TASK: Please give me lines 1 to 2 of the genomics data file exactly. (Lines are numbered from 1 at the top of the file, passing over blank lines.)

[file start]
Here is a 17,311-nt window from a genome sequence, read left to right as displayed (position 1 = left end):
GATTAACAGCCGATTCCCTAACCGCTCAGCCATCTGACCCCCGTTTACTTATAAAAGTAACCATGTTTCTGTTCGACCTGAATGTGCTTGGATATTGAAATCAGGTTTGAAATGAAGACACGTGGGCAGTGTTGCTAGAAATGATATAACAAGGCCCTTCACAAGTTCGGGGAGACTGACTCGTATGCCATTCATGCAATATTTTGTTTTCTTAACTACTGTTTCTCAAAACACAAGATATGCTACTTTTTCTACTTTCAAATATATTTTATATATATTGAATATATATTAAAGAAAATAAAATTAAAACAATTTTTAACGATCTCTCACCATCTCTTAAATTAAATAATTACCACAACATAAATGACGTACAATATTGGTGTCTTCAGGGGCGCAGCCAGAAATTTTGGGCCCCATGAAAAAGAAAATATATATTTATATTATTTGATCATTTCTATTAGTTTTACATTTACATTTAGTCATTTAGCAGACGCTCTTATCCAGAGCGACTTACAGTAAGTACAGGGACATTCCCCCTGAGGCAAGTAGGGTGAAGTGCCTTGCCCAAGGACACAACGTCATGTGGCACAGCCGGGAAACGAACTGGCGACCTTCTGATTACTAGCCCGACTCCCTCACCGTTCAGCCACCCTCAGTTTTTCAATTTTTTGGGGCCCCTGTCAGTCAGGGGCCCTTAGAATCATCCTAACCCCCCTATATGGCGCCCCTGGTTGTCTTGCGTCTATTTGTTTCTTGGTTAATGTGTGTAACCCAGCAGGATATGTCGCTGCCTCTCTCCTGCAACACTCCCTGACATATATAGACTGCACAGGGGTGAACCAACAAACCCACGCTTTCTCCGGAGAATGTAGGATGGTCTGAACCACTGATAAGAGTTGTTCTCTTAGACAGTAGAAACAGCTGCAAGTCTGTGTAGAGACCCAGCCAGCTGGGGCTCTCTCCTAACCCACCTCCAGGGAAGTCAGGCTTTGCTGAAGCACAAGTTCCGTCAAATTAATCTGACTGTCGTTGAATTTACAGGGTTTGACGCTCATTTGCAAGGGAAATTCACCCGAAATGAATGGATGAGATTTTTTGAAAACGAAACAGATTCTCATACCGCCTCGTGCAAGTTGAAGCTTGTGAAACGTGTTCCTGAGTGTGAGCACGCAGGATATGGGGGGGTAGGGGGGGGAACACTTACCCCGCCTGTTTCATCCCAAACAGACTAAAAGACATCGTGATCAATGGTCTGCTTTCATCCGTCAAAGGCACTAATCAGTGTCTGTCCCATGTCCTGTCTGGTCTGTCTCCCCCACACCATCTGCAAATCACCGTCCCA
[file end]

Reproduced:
Here is a 17,311-nt window from a genome sequence, read left to right as displayed (position 1 = left end):
GATTAACAGCCGATTCCCTAACCGCTCAGCCATCTGACCCCCGTTTACTTATAAAAGTAACCATGTTTCTGTTCGACCTGAATGTGCTTGGATATTGAAATCAGGTTTGAAATGAAGACACGTGGGCAGTGTTGCTAGAAATGATATAACAAGGCCCTTCACAAGTTCGGGGAGACTGACTCGTATGCCATTCATGCAATATTTTGTTTTCTTAACTACTGTTTCTCAAAACACAAGATATGCTACTTTTTCTACTTTCAAATATATTTTATATATATTGAATATATATTAAAGAAAATAAAATTAAAACAATTTTTAACGATCTCTCACCATCTCTTAAATTAAATAATTACCACAACATAAATGACGTACAATATTGGTGTCTTCAGGGGCGCAGCCAGAAATTTTGGGCCCCATGAAAAAGAAAATATATATTTATATTATTTGATCATTTCTATTAGTTTTACATTTACATTTAGTCATTTAGCAGACGCTCTTATCCAGAGCGACTTACAGTAAGTACAGGGACATTCCCCCTGAGGCAAGTAGGGTGAAGTGCCTTGCCCAAGGACACAACGTCATGTGGCACAGCCGGGAAACGAACTGGCGACCTTCTGATTACTAGCCCGACTCCCTCACCGTTCAGCCACCCTCAGTTTTTCAATTTTTTGGGGCCCCTGTCAGTCAGGGGCCCTTAGAATCATCCTAACCCCCCTATATGGCGCCCCTGGTTGTCTTGCGTCTATTTGTTTCTTGGTTAATGTGTGTAACCCAGCAGGATATGTCGCTGCCTCTCTCCTGCAACACTCCCTGACATATATAGACTGCACAGGGGTGAACCAACAAACCCACGCTTTCTCCGGAGAATGTAGGATGGTCTGAACCACTGATAAGAGTTGTTCTCTTAGACAGTAGAAACAGCTGCAAGTCTGTGTAGAGACCCAGCCAGCTGGGGCTCTCTCCTAACCCACCTCCAGGGAAGTCAGGCTTTGCTGAAGCACAAGTTCCGTCAAATTAATCTGACTGTCGTTGAATTTACAGGGTTTGACGCTCATTTGCAAGGGAAATTCACCCGAAATGAATGGATGAGATTTTTTGAAAACGAAACAGATTCTCATACCGCCTCGTGCAAGTTGAAGCTTGTGAAACGTGTTCCTGAGTGTGAGCACGCAGGATATGGGGGGGTAGGGGGGGGAACACTTACCCCGCCTGTTTCATCCCAAACAGACTAAAAGACATCGTGATCAATGGTCTGCTTTCATCCGTCAAAGGCACTAATCAGTGTCTGTCCCATGTCCTGTCTGGTCTGTCTCCCCCACACCATCTGCAAATCACCGTCCCA